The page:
One of our main goals for 2003, is to improve timeliness.  This was one of the problems with the pilot mediation program, as well; cases frequently took six months or more before mediations occurred.  The goal for the new program is to complete mediations within 45 days or less of intake.  However, many cases assigned to mediation in 2002, went well over 45 days.  Consequently, the IPR made some procedural changes, including the decision not to wait for the resolution of court cases before proceeding, as that almost inevitably causes delays of several months.  Another change was to inform complainants that if they cannot be reached in a reasonable length of time, or fail to respond to repeated phone calls, e-mails or letters, we will be forced to close the case as complainant unavailable.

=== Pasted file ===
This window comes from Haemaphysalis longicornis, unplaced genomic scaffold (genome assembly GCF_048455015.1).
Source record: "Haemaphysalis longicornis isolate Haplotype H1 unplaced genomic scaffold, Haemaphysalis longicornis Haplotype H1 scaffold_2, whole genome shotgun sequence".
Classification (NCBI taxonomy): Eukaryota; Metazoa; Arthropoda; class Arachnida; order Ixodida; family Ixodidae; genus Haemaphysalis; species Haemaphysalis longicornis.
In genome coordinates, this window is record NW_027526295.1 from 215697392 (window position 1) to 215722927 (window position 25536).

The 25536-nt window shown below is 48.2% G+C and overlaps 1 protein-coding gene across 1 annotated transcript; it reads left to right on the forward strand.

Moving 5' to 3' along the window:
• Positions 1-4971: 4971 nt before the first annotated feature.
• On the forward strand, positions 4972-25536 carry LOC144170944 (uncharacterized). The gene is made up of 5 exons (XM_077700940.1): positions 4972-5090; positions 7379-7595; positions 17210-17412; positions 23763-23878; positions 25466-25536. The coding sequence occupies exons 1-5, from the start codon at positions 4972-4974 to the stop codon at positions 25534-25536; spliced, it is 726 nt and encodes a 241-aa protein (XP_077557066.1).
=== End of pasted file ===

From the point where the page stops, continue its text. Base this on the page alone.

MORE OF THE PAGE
The IPR maintains all mediation cases in our data base system.  This, along with the exit surveys distributed to both parties and the mediators after each mediation, allows us to collect and track a variety of data on mediation cases.  Since we have completed only four mediations to date, there is not a great deal to report this year.  For next year, we will be able to measure and evaluate the overall effectiveness of the program, workload over a full year; timeliness; the level of satisfaction with the process on the part of complainants and officers; whether the mediation resulted in successful resolution of the specific issues; and characteristics of the complaints, complainants, and involved officers.